McRae House is prime patient in Langley’s medical history

Neither volcano nor mudslide nor chilly thermostat have failed to dampen the resiliency of a roomy 1940s three-bedroom house on Edgecliff Road in Langley which remains a rich chapter of the city’s medical history.

The McRae house under construction in 1940.

Each week in May, the Record will publish a look back at Langley landmarks in a series researched by Linda Beeman, vice chairwoman of the Langley Historic Preservation Commission.

The series is part of the National Trust for Historic Preservation’s seventh annual National Preservation Month.

Neither volcano nor mudslide nor chilly thermostat have failed to dampen the resiliency of a roomy 1940s three-bedroom house on Edgecliff Road in Langley which remains a rich chapter of the city’s medical history.

“It’s a very comfortable spot,” said Dr. Jesse Tapp, the house’s current owner. “We try to get there as often as we can.”

“It’s a great house,” added his wife, Marie. “We’ve had some wonderful weddings and family reunions there.”

According to researcher Linda Beeman of the Langley Historic Preservation Commission, the two-story McRae House along Edgecliff Road was built over seven years beginning in 1940 by J.E. “Ev” McRae and his wife, Laila.

The couple planned to move there after he retired as manager of the University of Washington Book Store in Seattle. Laila McRae was the niece of a Smith College president, and served as a librarian in Langley for years.

The McRaes’ son, Alan, designed the house, centering it on three waterfront lots on the bluff overlooking Saratoga Passage.

The McRaes planned it as both a residence and a conference and planning center for UW faculty and students.

“Our chief interest is young people and their welfare,” Ev McRae, according to Beeman, reportedly said at the time. “We wish to devote our time to this work.”

The McRaes moved in in 1947 and immediately began hosting events for UW students. Guestbook entries list local luminaries such as Bill Gates Sr., his future wife Mary Maxwell, future Seattle City Councilman Wing Luke and future Senator and Secretary of Transportation Brock Adams.

In addition to discussing University plans, guests got to know each other by playing bridge, crabbing, dancing and singing around evening campfires.

Ev McRae died in 1952, and Dr. Donald Purdy and his wife Gwen bought the house in 1954. Originally from Southern California, Purdy completed his medical training at UW, then accepted a temporary position in a local Langley medical practice.

When the doctor he replaced decided not to return to Whidbey, his interim assignment stretched into a 20-year career.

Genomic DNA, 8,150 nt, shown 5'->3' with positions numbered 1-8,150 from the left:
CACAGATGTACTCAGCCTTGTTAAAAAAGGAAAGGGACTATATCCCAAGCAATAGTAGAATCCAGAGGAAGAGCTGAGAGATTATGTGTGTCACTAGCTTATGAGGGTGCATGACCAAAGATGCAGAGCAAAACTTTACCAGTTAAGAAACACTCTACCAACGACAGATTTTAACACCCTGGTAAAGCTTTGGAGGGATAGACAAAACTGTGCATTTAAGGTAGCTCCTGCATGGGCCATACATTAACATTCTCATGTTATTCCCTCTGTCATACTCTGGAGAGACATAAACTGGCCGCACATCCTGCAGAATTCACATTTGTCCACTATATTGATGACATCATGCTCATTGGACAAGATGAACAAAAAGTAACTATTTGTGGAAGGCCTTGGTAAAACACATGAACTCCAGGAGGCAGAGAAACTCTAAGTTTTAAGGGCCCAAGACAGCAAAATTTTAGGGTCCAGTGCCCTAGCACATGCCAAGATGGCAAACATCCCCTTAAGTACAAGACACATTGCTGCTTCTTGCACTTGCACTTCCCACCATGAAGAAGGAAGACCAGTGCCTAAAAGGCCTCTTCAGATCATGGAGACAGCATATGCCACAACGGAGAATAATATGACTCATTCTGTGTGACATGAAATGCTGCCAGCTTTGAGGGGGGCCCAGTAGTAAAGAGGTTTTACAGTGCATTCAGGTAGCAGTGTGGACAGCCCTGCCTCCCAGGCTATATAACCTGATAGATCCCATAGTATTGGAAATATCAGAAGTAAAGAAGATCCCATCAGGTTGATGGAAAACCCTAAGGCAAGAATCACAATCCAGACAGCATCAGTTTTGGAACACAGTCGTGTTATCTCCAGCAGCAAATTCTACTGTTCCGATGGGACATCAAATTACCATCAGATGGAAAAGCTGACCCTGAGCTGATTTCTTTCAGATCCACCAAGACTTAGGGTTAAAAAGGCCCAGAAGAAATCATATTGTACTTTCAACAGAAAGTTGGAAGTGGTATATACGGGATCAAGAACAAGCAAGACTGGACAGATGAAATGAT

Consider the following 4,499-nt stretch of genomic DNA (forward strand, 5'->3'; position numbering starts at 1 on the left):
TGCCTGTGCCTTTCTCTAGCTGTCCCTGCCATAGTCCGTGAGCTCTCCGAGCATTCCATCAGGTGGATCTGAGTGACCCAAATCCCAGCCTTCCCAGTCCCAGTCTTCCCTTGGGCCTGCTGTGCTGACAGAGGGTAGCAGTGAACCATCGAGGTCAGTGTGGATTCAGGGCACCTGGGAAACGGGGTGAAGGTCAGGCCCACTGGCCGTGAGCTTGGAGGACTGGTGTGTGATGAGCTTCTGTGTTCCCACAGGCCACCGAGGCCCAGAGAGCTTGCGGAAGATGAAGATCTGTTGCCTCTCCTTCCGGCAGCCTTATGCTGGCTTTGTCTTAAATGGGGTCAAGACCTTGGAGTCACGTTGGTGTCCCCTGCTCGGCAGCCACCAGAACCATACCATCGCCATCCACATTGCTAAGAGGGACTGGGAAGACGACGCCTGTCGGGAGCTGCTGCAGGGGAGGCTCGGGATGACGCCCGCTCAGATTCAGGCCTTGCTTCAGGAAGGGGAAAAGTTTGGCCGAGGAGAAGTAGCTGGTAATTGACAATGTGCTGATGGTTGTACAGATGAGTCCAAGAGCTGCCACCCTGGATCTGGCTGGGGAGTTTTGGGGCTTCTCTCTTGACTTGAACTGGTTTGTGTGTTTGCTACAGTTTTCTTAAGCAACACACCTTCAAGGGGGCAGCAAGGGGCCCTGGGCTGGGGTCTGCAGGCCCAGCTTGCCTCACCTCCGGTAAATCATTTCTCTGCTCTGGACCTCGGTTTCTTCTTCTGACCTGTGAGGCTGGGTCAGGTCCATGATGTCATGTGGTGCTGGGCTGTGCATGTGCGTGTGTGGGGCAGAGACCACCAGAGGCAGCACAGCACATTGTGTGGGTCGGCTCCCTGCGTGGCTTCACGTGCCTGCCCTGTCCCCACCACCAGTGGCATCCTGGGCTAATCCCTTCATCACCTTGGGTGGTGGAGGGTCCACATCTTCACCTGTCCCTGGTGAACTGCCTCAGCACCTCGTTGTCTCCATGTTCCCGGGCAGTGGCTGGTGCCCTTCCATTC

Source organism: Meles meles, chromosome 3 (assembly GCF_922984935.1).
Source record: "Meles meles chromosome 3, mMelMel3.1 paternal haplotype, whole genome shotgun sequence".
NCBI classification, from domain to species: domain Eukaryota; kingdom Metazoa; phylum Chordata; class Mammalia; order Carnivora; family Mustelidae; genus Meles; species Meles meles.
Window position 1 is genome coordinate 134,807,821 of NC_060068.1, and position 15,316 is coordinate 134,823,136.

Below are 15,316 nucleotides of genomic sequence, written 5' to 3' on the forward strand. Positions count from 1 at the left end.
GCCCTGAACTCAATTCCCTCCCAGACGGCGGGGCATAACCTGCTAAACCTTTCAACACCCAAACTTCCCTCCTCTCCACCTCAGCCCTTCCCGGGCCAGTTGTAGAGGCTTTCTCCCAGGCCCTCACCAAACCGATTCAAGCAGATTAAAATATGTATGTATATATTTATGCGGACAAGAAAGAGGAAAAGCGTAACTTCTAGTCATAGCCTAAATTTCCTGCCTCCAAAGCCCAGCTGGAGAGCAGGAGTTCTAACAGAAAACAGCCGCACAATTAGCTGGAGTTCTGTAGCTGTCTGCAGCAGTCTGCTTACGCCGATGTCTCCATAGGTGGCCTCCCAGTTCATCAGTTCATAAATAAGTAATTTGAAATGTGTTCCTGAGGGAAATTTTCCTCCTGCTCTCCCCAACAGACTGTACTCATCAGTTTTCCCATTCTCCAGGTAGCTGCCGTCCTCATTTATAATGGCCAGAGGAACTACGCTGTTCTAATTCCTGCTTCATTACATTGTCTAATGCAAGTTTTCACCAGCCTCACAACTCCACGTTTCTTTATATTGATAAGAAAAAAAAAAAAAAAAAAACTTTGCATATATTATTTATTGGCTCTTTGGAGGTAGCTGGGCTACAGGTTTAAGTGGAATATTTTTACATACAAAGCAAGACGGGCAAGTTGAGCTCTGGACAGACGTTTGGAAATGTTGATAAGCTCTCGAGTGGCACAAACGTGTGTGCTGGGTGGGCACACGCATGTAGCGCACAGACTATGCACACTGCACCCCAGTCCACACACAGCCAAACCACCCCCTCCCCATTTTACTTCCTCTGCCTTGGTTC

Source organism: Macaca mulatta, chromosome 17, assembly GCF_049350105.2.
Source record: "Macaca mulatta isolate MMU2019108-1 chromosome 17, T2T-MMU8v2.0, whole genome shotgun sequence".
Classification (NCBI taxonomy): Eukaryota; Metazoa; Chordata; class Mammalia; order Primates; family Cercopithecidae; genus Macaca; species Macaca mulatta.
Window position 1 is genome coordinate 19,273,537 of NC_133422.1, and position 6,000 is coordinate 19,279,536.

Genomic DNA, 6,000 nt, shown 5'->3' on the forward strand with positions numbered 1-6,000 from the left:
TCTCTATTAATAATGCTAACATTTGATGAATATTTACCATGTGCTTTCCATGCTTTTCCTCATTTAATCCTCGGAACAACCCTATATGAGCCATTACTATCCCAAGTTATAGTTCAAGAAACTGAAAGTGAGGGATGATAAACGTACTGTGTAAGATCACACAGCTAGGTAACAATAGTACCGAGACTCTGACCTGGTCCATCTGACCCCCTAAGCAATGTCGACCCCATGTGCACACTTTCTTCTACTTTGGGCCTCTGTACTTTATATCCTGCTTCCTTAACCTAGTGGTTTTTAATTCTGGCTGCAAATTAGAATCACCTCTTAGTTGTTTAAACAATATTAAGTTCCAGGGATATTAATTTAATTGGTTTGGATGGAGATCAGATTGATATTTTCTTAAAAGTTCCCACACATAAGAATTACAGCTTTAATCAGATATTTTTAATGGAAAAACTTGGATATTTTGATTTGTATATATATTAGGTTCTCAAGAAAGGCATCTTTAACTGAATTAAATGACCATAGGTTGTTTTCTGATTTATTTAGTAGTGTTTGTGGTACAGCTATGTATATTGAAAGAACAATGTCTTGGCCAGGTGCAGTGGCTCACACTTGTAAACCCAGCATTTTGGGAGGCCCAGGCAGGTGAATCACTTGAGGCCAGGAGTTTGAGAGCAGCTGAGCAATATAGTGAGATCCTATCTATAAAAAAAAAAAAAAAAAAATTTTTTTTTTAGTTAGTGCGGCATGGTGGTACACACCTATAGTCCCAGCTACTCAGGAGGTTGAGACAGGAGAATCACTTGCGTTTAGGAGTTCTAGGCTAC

Purdy was one of three physicians serving South Whidbey’s 4,000 residents in the 1950s. There was no hospital on the South End, and locals remember him making house calls in the middle of the night, searching out mailbox numbers on dirt back roads with a spotlight he’d mounted on his car.

Gwen Purdy enjoyed painting in the studio she’d created over the garage. One of her works — the landscape of the Cascade Mountains displayed along Cascade Avenue — is familiar to Langley residents and visitors.

In the mid-1970s, the Purdys moved to Georgia. They sold the house to Roberta Sawyer and Dale Elliott, who had come from California and who purchased the Star Store from Vic Primavera.

“It had good views and it was a nice house,” Sawyer said. “It was big. It was a house. I’m not sure what more there is to say.”

Elliott, an architect now living in Freeland, remembers the Sunday in 1980 when Mount St. Helens erupted.

“For some reason sound really travels to Langley,” Elliott said.

“The house really shook, three times. It was kind of startling,” he said.

Elliott also remembers the time about 15 feet of Edgecliff bank 35 feet from the house slid to the beach below.

“We lost a pretty big chunk of it,” he said. “That was pretty exciting. But it was pretty stable after that.”

As for the thermostat, he added: “It was a very cold house.”

The Tapps, now retired, bought the house in 1988 and continue to use it as a second home, splitting time between Langley and Seattle.

Their daughter, Delia, lives full-time in the apartment above the garage.

Jesse Tapp credits the large Madrona tree with helping to keep the rest of the bluff in place.

The Tapps said they planned to keep the house in the family.

“We have five children,” Marie Tapp said, “and they all have their eye on it.”

 

 

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